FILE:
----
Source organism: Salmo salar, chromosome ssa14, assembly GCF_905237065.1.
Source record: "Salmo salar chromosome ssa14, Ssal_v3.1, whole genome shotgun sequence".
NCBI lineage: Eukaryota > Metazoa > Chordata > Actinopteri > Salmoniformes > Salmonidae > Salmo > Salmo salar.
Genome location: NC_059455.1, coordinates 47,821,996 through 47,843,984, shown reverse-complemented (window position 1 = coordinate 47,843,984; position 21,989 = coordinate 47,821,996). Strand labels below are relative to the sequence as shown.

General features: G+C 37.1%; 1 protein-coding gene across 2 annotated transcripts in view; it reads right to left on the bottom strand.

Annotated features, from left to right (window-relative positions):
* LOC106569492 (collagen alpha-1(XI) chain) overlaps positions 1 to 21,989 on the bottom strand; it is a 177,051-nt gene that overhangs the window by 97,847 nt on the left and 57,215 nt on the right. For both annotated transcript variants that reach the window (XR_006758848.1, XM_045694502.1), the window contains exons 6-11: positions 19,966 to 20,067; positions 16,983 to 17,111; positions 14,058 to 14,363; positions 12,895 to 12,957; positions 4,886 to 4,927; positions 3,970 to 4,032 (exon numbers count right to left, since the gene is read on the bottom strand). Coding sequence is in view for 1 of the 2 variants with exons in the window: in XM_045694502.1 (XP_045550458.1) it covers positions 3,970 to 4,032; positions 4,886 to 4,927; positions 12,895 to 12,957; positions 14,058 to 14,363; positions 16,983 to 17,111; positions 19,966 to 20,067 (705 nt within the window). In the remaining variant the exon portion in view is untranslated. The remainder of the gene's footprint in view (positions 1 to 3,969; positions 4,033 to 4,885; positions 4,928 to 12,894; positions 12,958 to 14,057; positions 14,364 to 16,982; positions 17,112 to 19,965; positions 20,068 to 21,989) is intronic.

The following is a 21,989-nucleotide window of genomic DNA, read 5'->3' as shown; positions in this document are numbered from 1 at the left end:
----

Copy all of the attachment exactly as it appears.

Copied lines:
Source organism: Salmo salar, chromosome ssa14, assembly GCF_905237065.1.
Source record: "Salmo salar chromosome ssa14, Ssal_v3.1, whole genome shotgun sequence".
NCBI lineage: Eukaryota > Metazoa > Chordata > Actinopteri > Salmoniformes > Salmonidae > Salmo > Salmo salar.
Genome location: NC_059455.1, coordinates 47,821,996 through 47,843,984, shown reverse-complemented (window position 1 = coordinate 47,843,984; position 21,989 = coordinate 47,821,996). Strand labels below are relative to the sequence as shown.

General features: G+C 37.1%; 1 protein-coding gene across 2 annotated transcripts in view; it reads right to left on the bottom strand.

Annotated features, from left to right (window-relative positions):
* LOC106569492 (collagen alpha-1(XI) chain) overlaps positions 1 to 21,989 on the bottom strand; it is a 177,051-nt gene that overhangs the window by 97,847 nt on the left and 57,215 nt on the right. For both annotated transcript variants that reach the window (XR_006758848.1, XM_045694502.1), the window contains exons 6-11: positions 19,966 to 20,067; positions 16,983 to 17,111; positions 14,058 to 14,363; positions 12,895 to 12,957; positions 4,886 to 4,927; positions 3,970 to 4,032 (exon numbers count right to left, since the gene is read on the bottom strand). Coding sequence is in view for 1 of the 2 variants with exons in the window: in XM_045694502.1 (XP_045550458.1) it covers positions 3,970 to 4,032; positions 4,886 to 4,927; positions 12,895 to 12,957; positions 14,058 to 14,363; positions 16,983 to 17,111; positions 19,966 to 20,067 (705 nt within the window). In the remaining variant the exon portion in view is untranslated. The remainder of the gene's footprint in view (positions 1 to 3,969; positions 4,033 to 4,885; positions 4,928 to 12,894; positions 12,958 to 14,057; positions 14,364 to 16,982; positions 17,112 to 19,965; positions 20,068 to 21,989) is intronic.

The following is a 21,989-nucleotide window of genomic DNA, read 5'->3' as shown; positions in this document are numbered from 1 at the left end: